The scale, the reach, the detail — and the feeling — simply put it on a level higher than those on which most other artists operate.

And Beyoncé knew it.

“I was supposed to perform at Coachella before,” she said with a grin near the end of show, referring to the 2017 edition of the annual mega-festival at Indio’s Empire Polo Club. “But I ended up pregnant.” That allowed her the time, continued the mother of 10-month-old twins, “to dream” up something big “with two souls in my belly.”

Did she really spend a year planning Saturday’s concert?

Probably not.

But then again…

Described in a booming introductory voiceover as “Beyoncé Homecoming 2018,” the gig served as a warm and vivid tribute to America’s historically black colleges and universities, a concept she was clearly tying to her role — as she happily pointed out onstage — as the first black woman to headline Coachella. (“Ain’t that ‘bout a bitch,” she added in a pitch-perfect aside.)

She was accompanied by approximately 100 dancers and musicians, including brass and string players, a drum line and a baton twirler; at several points, Beyoncé disappeared to change costumes and was replaced in the spotlight by a lively step squad.

Read the full review

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Beychella report: What Beyoncé fans are saying about her Coachella performance

The view of Beychella from the crowd: Fans capture Beyonce Knowles' performance Saturday at the Coachella Valley Music and Arts Festival.
(Kent Nishimura / Los Angeles Times)

Whether they were in the audience at the Coachella Valley Music and Arts Festival or watching the livestream, Beyoncé fans were glued to her Saturday-night performance. They liked what they saw, from her halftime-show-style opening with legions of dancers to the special-guest moments with husband, Jay-Z; sister, Solange Knowles; and especially Kelly Rowland and Michelle Williams, who joined Queen Bey for a long-anticipated Destiny’s Child reunion, even if it only lasted for a few songs.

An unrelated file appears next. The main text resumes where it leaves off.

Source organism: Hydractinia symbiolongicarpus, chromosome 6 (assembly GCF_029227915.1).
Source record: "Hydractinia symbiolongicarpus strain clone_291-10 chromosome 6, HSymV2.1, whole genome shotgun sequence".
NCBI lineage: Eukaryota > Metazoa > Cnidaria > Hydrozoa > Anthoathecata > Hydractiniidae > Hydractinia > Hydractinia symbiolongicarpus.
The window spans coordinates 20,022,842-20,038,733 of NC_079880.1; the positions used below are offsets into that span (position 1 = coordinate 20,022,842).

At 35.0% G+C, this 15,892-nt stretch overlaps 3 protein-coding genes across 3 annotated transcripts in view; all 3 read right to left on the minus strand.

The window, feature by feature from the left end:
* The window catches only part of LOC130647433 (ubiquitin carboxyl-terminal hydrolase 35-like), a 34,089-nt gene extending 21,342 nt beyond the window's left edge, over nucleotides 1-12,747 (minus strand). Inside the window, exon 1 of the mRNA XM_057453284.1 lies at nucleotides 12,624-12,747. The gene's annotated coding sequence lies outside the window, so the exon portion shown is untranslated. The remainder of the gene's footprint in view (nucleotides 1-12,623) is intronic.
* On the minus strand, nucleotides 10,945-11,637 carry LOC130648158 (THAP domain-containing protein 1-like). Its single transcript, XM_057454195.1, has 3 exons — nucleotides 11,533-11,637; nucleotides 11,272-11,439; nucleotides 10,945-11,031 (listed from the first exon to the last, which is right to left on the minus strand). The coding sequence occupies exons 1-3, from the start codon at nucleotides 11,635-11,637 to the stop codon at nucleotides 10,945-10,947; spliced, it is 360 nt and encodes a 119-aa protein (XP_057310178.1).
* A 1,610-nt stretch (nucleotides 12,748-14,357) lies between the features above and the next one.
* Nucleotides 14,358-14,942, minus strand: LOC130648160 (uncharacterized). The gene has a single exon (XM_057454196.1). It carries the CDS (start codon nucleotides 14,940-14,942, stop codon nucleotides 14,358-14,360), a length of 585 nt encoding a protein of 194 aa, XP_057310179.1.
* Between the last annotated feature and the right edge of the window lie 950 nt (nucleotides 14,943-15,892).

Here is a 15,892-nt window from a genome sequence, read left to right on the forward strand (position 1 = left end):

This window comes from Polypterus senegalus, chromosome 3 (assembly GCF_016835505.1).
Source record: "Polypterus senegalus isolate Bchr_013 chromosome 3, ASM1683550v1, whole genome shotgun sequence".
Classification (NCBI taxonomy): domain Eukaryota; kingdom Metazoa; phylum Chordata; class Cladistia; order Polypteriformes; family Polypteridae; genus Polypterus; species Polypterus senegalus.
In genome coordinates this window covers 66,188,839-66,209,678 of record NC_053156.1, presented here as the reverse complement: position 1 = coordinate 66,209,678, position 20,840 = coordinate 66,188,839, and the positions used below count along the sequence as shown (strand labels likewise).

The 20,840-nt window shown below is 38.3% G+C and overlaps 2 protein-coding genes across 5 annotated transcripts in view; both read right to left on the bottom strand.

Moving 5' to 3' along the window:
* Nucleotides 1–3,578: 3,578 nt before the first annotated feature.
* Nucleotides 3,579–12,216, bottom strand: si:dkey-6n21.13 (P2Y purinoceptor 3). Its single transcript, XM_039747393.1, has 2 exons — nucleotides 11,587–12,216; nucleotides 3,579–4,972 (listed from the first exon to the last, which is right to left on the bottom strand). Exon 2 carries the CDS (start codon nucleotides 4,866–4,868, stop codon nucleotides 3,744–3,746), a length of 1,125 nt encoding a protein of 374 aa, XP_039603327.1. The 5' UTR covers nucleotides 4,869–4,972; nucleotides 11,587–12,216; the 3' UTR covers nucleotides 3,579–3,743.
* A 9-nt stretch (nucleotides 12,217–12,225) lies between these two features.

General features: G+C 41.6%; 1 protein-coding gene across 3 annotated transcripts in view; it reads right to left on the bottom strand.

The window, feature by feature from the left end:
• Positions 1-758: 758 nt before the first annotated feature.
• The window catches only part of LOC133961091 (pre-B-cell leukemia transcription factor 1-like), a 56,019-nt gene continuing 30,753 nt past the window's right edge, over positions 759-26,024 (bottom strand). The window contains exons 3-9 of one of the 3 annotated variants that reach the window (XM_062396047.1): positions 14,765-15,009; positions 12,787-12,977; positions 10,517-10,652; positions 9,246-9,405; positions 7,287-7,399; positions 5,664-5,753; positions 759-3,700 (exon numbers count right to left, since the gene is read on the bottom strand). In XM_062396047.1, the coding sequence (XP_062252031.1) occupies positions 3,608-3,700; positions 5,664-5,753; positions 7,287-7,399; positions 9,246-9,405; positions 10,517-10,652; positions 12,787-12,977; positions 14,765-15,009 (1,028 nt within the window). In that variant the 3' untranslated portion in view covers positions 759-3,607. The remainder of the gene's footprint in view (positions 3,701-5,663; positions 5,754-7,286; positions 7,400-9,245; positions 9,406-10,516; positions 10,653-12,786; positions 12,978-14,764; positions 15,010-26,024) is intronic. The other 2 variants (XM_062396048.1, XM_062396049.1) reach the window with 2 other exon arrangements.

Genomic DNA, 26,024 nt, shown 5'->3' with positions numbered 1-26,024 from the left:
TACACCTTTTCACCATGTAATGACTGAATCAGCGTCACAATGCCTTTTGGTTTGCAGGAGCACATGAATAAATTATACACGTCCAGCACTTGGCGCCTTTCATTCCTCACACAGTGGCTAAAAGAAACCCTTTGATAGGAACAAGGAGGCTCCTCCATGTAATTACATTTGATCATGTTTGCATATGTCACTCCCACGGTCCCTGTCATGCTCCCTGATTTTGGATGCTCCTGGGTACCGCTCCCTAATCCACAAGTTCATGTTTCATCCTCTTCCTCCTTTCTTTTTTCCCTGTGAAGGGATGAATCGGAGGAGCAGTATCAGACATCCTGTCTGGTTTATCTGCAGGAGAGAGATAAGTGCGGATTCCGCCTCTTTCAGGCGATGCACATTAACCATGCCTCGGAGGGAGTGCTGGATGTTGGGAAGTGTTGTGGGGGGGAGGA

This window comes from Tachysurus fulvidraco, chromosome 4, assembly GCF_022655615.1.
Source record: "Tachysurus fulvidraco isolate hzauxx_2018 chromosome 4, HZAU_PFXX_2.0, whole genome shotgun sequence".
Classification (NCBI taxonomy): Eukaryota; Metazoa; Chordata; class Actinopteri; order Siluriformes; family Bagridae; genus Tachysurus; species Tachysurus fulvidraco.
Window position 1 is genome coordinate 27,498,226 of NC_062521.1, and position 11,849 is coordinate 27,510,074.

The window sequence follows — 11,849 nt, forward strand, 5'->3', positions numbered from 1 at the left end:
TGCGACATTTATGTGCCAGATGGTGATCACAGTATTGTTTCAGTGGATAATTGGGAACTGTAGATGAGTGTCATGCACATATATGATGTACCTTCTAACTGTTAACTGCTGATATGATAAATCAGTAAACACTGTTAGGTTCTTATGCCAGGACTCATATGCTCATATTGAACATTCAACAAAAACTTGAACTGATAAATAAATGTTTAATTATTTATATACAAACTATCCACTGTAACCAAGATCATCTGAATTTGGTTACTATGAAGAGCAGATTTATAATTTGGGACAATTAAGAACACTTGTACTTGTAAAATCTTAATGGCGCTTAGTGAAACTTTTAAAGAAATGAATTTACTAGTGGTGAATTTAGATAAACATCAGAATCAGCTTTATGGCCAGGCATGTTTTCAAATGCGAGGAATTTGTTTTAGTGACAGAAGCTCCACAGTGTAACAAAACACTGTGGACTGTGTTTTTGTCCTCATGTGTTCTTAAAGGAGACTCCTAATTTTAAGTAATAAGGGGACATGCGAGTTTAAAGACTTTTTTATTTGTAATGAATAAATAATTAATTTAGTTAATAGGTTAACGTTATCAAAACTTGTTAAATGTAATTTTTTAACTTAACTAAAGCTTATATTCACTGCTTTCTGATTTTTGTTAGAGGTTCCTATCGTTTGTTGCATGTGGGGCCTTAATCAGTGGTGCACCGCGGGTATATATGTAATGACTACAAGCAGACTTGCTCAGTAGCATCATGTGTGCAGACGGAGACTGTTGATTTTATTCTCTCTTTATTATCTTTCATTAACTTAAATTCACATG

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Check out Beyoncé’s full Coachella set list

Twenty-time Grammy winner Beyoncé slays on Day 2 of Coachella.
(Kent Nishimura / Los Angeles Times)

Fifteen months after Beyoncé was first unveiled as a headliner, the superstar finally took the Coachella stage Saturday night. Beyoncé not only made history as the first woman of color to headline the festival solo, but her performance even inspired a new name for the nearly 20-year-old event: #BeyChella. Just like her guest list for the evening, which included her husband, Jay-Z; her sister, Solange; and her former Destiny’s Child bandmates, Kelly Rowland and Michelle Williams, her set list was equally eclectic, spanning from recent hits like “Mi Gente” to Destiny’s Child throwbacks like “Say My Name.”

Check out her entire set list below:

“Crazy In Love”
“Lift Every Voice and Sing”
“Bow Down”
“Drunk In Love”
“Don’t Hurt Yourself”
“I Care”
“Mi Gente”
“Baby Boy”
“Hold Up”
“Check On It”
“Déjà Vu” featuring Jay-Z
“Run The World (Girls)”
“Lose My Breath” with Destiny’s Child
“Say My Name” with Destiny’s Child
“Soldier” with Destiny’s Child
“Get Me Bodied”
“Single Ladies (Put A Ring On It)”
“Love On Top”

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Coachella is now measured in B.C. and A.C. (Before Mrs. Carter, and After)

Beyoncé commands the Coachella main stage Saturday evening.
Beyoncé commands the Coachella main stage Saturday evening.
(Kent Nishimura / Los Angeles Times)

Coachella can no longer be measured in days, weekends or years. It may now only be referred to in two epochs: B.C. (Before Mrs. Carter) and A.C. (After Mrs. Carter).

The L.A. Times will have much longer thoughts from critics who are still putting their heads back on after Bey’s two-hour detonation of the festival set format.

But for now, let’s take a distant glimpse back into the B.C. World, one where we did not yet know the way, the truth and the light to come.

The DJ the Black Madonna, activist and advocate for women in music, would have been the first to corral her fans out to the main stage to see history like this. But in the hours before, she played one of the strongest dance music sets of the show, starting much more aggressively than her recent disco output might have suggested — bare-knuckle house with techno accessories, sometimes with a wink at the scene with a Cardi B. Lyric spliced in for some zip.

“This is my first time seeing her and I probably would have just stayed in the Yuma Tent,” one fan was overheard saying about Black Madonna’s set. “Everybody was telling me to go to this.” But alas, royalty called outside.